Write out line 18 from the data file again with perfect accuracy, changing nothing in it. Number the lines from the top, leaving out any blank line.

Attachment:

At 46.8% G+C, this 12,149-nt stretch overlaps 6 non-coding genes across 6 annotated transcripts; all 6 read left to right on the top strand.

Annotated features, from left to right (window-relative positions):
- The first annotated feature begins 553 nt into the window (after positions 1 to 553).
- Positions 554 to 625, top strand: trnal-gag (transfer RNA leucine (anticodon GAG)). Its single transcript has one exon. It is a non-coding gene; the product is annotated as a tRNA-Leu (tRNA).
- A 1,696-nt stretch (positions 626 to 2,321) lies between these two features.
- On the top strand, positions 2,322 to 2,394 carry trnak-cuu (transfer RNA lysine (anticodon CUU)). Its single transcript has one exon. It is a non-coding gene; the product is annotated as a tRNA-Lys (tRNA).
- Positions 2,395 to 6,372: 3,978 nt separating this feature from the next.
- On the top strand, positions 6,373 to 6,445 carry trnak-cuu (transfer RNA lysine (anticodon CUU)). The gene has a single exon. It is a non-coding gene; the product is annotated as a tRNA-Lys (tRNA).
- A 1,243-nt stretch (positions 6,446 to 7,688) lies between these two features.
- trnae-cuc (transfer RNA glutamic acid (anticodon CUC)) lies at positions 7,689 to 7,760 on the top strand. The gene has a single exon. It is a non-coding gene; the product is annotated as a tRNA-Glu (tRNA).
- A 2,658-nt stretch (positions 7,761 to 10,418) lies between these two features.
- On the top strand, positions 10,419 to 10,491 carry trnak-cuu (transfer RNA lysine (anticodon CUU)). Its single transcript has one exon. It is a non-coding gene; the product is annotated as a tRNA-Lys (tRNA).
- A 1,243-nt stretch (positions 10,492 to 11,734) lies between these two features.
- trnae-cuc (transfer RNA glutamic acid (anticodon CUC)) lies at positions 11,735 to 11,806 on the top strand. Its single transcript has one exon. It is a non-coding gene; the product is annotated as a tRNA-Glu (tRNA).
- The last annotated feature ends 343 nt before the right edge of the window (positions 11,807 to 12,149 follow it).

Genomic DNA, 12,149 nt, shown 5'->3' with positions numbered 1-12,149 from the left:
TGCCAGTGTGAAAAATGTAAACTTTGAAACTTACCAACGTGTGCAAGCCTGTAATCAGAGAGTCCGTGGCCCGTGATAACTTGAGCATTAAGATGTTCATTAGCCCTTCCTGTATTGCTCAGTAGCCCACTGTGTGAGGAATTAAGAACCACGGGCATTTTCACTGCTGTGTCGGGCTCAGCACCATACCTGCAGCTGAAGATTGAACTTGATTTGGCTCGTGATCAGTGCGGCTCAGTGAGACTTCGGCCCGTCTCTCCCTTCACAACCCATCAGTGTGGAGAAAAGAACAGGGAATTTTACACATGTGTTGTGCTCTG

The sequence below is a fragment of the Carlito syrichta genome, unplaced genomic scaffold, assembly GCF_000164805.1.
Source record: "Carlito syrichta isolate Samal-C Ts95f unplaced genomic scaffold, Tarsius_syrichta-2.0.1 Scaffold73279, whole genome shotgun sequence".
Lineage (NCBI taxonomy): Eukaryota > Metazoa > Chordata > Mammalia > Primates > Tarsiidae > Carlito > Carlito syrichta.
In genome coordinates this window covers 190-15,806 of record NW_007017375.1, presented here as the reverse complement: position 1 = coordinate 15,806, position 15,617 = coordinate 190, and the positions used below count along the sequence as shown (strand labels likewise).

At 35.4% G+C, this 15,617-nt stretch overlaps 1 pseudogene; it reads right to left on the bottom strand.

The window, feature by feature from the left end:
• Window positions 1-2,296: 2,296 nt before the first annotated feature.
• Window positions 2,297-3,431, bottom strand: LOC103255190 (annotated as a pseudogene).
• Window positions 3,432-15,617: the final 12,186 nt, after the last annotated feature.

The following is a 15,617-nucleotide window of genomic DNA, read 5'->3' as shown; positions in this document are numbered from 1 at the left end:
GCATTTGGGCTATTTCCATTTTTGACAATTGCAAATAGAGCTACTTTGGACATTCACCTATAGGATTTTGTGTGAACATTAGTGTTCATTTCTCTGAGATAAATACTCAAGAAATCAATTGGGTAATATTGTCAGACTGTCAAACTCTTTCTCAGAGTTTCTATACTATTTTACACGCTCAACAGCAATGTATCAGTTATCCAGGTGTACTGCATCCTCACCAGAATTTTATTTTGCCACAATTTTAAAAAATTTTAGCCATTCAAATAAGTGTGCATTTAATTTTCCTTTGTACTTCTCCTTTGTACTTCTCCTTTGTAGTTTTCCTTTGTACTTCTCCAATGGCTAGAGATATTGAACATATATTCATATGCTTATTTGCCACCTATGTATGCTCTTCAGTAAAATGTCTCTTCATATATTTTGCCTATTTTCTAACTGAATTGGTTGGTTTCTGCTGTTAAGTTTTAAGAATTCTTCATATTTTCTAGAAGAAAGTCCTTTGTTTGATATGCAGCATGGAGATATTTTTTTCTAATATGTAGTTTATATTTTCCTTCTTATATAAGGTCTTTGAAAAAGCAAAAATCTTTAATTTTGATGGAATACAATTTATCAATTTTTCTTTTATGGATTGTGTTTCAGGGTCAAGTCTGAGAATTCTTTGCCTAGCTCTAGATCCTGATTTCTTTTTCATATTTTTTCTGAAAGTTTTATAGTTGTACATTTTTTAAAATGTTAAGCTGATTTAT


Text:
The sequence below is a fragment of the Carlito syrichta genome, unplaced genomic scaffold, assembly GCF_000164805.1.